− | * <tt>UWIT</tt>: A witness that verifies that <tt>UB</tt> is indeed an upper bound of the S(k)-operator norm of <tt>X</tt>. More specifically, <tt>UWIT</tt> is a | + | * <tt>UWIT</tt>: A witness that verifies that <tt>UB</tt> is indeed an upper bound of the S(k)-operator norm of <tt>X</tt>. More specifically, <tt>UWIT</tt> is a feasible point of the dual semidefinite program presented in Section 5.2.3 of <ref name="nj_thesis">N. Johnston. Norms and Cones in the Theory of Quantum Entanglement. PhD thesis, University of Guelph, 2012. E-print: [http://arxiv.org/abs/1207.1479 arXiv:1207.1479] [quant-ph]</ref>. |

− | |||

==Examples== | ==Examples== | ||

===Exact computation in small dimensions=== | ===Exact computation in small dimensions=== | ||

When <tt>X</tt> lives in $M_2 \otimes M_2$, $M_2 \otimes M_3$, or $M_3 \otimes M_2$ (i.e., when <tt>prod(DIM) <= 6</tt>), the script is guaranteed to compute the exact value of $\|X\|_{S(1)}$: | When <tt>X</tt> lives in $M_2 \otimes M_2$, $M_2 \otimes M_3$, or $M_3 \otimes M_2$ (i.e., when <tt>prod(DIM) <= 6</tt>), the script is guaranteed to compute the exact value of $\|X\|_{S(1)}$: | ||

− | < | + | <syntaxhighlight> |

>> X = [5 1 1 1;1 1 1 1;1 1 1 1;1 1 1 1]/8; | >> X = [5 1 1 1;1 1 1 1;1 1 1 1;1 1 1 1]/8; | ||

>> SkOperatorNorm(X) | >> SkOperatorNorm(X) | ||

Line 45: | Line 48: | ||

0.7286 | 0.7286 | ||

− | </ | + | </syntaxhighlight> |

− | The fact that this computation is correct is illustrated in Example 5.2.11 of <ref name="nj_thesis"></ref>, where it was shown that the S(1)-norm is exactly $(3 + 2\sqrt | + | The fact that this computation is correct is illustrated in Example 5.2.11 of <ref name="nj_thesis"></ref>, where it was shown that the S(1)-norm is exactly $(3 + 2\sqrt{2})/8 \approx 0.7286$. However, if we were still unconvinced, we could request witnesses that verify that 0.7286 is both a lower bound and an upper bound of the S(1)-norm: |

− | < | + | <syntaxhighlight> |

>> [lb,lwit,ub,uwit] = SkOperatorNorm(X) | >> [lb,lwit,ub,uwit] = SkOperatorNorm(X) | ||

Line 71: | Line 74: | ||

uwit = | uwit = | ||

− | 0. | + | 0.0518 + 0.0000i -0.0625 + 0.0000i -0.0625 - 0.0000i -0.1250 - 0.0000i |

− | -0. | + | -0.0625 - 0.0000i 0.3018 + 0.0000i 0.0000 + 0.0000i -0.0625 - 0.0000i |

− | -0. | + | -0.0625 + 0.0000i 0.0000 - 0.0000i 0.3018 + 0.0000i -0.0625 + 0.0000i |

− | + | -0.1250 + 0.0000i -0.0625 + 0.0000i -0.0625 - 0.0000i 0.3018 + 0.0000i | |

>> lwit'*X*lwit % verify that the lower bound is correct | >> lwit'*X*lwit % verify that the lower bound is correct | ||

Line 82: | Line 85: | ||

0.7286 + 0.0000i | 0.7286 + 0.0000i | ||

− | >> norm(X + | + | >> norm(X + uwit) % verify that the upper bound is correct |

ans = | ans = | ||

0.7286 | 0.7286 | ||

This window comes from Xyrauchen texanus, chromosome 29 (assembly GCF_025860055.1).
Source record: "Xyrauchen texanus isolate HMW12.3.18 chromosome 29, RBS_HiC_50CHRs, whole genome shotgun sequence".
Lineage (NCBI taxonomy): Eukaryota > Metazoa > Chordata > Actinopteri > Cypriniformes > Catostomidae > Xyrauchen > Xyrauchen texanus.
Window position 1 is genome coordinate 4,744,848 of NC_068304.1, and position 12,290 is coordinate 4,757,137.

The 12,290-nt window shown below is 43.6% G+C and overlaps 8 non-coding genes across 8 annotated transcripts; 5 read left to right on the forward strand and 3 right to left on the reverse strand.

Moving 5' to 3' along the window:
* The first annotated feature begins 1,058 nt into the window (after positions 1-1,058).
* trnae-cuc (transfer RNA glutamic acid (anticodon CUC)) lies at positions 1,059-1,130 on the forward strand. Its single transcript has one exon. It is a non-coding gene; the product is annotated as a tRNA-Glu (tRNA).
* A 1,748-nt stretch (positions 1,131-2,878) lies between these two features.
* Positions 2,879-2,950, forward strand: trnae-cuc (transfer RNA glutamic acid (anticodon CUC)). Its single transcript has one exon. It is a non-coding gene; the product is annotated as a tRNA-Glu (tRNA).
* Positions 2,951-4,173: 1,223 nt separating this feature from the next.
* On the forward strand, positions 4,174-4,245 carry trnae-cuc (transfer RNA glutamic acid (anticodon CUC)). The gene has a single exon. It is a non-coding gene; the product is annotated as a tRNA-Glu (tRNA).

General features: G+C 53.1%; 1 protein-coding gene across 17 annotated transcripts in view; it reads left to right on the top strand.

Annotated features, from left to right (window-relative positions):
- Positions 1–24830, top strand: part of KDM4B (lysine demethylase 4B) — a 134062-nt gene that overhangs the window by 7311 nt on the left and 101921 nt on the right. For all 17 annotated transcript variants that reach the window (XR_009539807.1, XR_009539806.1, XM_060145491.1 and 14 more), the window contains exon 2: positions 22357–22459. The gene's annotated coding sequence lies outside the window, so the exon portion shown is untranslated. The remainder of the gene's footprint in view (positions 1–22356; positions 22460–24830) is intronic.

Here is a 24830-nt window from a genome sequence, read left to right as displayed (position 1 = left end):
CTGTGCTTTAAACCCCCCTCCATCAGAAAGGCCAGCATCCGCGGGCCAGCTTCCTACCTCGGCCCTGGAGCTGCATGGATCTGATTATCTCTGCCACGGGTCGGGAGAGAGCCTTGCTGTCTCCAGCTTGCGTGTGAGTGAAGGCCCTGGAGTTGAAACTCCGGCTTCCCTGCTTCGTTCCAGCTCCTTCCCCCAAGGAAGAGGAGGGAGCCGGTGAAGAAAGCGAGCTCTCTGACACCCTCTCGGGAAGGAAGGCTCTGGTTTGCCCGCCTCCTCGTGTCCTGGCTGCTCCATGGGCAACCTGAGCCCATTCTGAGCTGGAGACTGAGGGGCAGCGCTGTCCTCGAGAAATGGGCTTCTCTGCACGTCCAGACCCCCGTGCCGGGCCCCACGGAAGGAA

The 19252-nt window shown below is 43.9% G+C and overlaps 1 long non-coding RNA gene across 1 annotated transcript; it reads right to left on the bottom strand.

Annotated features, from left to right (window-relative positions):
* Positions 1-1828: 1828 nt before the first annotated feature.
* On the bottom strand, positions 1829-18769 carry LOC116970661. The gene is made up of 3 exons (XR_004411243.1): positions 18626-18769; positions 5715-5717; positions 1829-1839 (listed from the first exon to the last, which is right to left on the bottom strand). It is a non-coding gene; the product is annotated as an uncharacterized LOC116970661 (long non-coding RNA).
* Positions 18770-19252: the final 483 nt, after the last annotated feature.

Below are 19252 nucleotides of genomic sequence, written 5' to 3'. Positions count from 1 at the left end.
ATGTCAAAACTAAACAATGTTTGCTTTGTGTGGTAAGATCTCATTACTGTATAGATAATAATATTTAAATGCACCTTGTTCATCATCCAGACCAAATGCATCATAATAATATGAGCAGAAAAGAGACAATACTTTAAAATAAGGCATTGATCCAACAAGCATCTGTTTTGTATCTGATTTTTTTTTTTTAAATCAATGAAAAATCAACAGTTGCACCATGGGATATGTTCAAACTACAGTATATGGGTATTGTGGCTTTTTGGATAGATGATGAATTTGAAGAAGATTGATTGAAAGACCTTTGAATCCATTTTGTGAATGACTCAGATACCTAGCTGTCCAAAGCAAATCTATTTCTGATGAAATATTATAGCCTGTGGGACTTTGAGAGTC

− | </ | + | </syntaxhighlight> |

===Only interested in the lower and upper bounds; not the witnesses=== | ===Only interested in the lower and upper bounds; not the witnesses=== | ||

− | If all you want are the lower and upper bounds, but don't require the witnesses <tt>LWIT</tt> and <tt>UWIT</tt>, you can use code like the following. Note that in this case, $\|X\|_{S(1)}$ is computed exactly, as the lower and upper bound are equal. However, all we know about $\|X\|_{S(2)}$ is that it lies in the interval [0.3522, 0.3546]. It is unsurprising that $\|X\|_{S(3)}$ is the usual operator norm of <tt>X</tt>, since this is always the case when <tt>K >= min(DIM)</tt>. | + | If all you want are the lower and upper bounds, but don't require the witnesses <tt>LWIT</tt> and <tt>UWIT</tt>, you can use code like the following. Note that in this case, $\|X\|_{S(1)}$ is computed exactly, as the lower and upper bound are equal (though this will not happen for all <tt>X</tt>!). However, all we know about $\|X\|_{S(2)}$ is that it lies in the interval [0.3522, 0.3546]. It is unsurprising that $\|X\|_{S(3)}$ is the usual operator norm of <tt>X</tt>, since this is always the case when <tt>K >= min(DIM)</tt>. |

− | < | + | <syntaxhighlight> |

− | >> X = | + | >> X = RandomDensityMatrix(9); |

>> [lb,~,ub] = SkOperatorNorm(X,1) | >> [lb,~,ub] = SkOperatorNorm(X,1) | ||

Line 131: | Line 134: | ||

0.3770 | 0.3770 | ||

− | </ | + | </syntaxhighlight> |

+ | |||

+ | {{SourceCode|name=SkOperatorNorm}} | ||

==References== | ==References== | ||

<references /> | <references /> |

## Latest revision as of 16:39, 13 June 2018

SkOperatorNorm | |

Computes the S(k)-norm of an operator | |

Other toolboxes required | CVX |
---|---|

Related functions | IsBlockPositive SkVectorNorm |

Function category | Norms |

Usable within CVX? | no |

` SkOperatorNorm` is a function that computes the S(k)-norm of an operator

^{[1]}

^{[2]}: $$ \|X\|_{S(k)} := \sup_{|v\rangle , |w\rangle } \Big\{ \big| \langle w| X |v \rangle \big| : SR(|v \rangle), SR(|v \rangle) \leq k, \big\||v \rangle\big\| = \big\||w \rangle\big\| = 1 \Big\}, $$ where $SR(\cdot)$ refers to the Schmidt rank of a pure state.